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Understanding the Prostate-Specific Antigen (PSA) Test
Welcome to this Decision Guide about PSA testing.
Prostate-specific antigen, or PSA, is a blood test used by many doctors to screen for prostate cancer. If you've had your PSA level checked, you may have been told that your results were "normal" or "abnormal." However, some men would like to know more about what their PSA level means.
This tool provides more information about PSA levels, and what's considered to be reassuring or worrisome for men of different ages.
Keep in mind that PSA is simply a screening tool -- used alone, it cannot answer the question of whether or not you have prostate cancer. However, PSA levels are often helpful for deciding which men need further testing or evaluation. High PSA levels can signal prostate cancer, but they can also reflect benign (non-cancerous) growth of the prostate, as well as prostate infections. Only a biopsy can tell whether or not you have prostate cancer or another cause for your increased PSA test.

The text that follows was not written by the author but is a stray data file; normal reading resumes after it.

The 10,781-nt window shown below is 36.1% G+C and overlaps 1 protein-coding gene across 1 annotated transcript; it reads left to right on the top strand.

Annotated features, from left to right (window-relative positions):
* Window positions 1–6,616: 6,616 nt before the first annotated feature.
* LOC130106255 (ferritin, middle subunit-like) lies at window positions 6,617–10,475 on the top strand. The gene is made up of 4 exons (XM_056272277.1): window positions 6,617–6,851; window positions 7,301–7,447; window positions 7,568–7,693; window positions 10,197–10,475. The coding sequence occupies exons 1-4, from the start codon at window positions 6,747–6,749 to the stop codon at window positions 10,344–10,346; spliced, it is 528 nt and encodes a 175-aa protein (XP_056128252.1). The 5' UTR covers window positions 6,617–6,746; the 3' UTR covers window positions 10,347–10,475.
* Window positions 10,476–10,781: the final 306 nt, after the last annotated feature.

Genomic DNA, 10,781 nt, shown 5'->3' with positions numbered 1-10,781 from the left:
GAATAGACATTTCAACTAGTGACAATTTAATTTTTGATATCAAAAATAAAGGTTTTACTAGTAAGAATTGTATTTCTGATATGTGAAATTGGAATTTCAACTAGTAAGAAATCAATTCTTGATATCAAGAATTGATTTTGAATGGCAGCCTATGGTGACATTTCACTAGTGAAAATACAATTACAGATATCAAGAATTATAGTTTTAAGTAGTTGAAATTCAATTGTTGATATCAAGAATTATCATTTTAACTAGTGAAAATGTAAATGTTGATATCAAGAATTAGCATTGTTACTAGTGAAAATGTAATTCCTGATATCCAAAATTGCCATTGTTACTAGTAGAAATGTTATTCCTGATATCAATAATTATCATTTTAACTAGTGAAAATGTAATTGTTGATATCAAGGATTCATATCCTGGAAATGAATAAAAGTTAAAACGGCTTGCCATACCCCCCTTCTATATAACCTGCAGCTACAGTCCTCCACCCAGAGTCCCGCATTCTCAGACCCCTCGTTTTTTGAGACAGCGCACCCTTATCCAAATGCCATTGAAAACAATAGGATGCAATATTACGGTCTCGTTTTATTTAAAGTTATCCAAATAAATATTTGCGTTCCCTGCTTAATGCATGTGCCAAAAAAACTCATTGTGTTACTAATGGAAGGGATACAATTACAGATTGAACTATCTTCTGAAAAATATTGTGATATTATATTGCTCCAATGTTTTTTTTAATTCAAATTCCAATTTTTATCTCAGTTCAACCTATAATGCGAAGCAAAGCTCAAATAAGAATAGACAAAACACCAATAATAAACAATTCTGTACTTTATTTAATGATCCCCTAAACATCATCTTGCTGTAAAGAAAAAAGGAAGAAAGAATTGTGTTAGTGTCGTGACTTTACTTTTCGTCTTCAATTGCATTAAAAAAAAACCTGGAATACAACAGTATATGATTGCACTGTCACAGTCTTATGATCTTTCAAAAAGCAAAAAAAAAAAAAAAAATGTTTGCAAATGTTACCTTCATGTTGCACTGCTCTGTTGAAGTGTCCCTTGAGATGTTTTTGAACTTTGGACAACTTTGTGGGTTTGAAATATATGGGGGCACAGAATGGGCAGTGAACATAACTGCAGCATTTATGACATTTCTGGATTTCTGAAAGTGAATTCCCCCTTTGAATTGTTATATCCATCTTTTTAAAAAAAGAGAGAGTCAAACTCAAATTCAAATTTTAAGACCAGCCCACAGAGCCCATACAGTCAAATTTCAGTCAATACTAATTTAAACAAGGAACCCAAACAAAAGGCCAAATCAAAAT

It's also important to know that many doctors consider PSA testing to be controversial. That's because PSA results can be misleading, but also because there is uncertainty about whether aggressive treatment of prostate cancer makes sense for many older men. While this tool is designed for men who have had their PSA checked, keep in mind that PSA testing may not make sense for everybody. If you have questions about PSA testing, be sure to speak with your health care provider.
In order to understand your PSA results, we'll ask you a series of questions about you and your medical history. Before you begin, it may be helpful to have your most recent PSA result in front of you, as well as results from any prior PSA tests.
We'll start by finding out your age. That's because PSA levels tend to increase with age, and the cut-off for "normal" PSA levels goes up as well.
How old were you when you had your most recent PSA test?
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